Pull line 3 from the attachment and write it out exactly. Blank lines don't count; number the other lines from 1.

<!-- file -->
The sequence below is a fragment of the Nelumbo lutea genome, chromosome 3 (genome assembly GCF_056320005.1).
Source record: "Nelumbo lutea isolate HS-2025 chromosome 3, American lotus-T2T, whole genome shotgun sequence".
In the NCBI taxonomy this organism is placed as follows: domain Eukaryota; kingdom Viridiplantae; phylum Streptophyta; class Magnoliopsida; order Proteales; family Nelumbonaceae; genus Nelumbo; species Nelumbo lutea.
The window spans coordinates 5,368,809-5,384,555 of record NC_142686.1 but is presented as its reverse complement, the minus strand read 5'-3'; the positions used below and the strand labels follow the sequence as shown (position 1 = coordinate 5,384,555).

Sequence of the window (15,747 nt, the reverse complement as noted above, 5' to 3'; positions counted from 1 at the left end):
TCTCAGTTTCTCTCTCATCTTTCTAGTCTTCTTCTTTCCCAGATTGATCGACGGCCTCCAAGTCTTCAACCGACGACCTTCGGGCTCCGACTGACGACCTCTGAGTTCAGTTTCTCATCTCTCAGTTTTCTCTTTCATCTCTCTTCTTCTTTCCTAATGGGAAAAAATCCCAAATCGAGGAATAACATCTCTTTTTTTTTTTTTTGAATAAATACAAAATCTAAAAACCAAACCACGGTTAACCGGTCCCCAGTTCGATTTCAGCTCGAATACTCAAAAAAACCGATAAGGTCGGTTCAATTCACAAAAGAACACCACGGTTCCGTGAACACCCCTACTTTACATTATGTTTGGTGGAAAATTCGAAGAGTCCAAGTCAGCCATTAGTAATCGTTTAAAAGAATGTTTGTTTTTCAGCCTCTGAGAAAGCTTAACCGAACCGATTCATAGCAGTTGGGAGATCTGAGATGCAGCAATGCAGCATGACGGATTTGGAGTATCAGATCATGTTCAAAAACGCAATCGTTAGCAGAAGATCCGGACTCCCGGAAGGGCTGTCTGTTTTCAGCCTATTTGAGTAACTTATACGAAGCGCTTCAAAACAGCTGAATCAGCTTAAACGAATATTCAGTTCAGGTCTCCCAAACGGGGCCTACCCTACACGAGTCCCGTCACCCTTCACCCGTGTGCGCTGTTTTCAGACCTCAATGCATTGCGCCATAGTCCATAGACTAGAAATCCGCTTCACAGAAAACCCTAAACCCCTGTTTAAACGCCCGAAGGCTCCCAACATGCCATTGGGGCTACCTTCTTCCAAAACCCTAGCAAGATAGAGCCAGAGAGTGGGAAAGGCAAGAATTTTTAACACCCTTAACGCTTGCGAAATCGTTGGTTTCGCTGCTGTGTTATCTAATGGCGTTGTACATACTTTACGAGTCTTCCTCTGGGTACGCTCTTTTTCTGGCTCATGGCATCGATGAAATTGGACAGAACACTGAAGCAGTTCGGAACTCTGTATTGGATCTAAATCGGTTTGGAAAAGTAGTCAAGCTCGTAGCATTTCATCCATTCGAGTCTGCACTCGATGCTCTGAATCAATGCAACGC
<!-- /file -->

In the NCBI taxonomy this organism is placed as follows: domain Eukaryota; kingdom Viridiplantae; phylum Streptophyta; class Magnoliopsida; order Proteales; family Nelumbonaceae; genus Nelumbo; species Nelumbo lutea.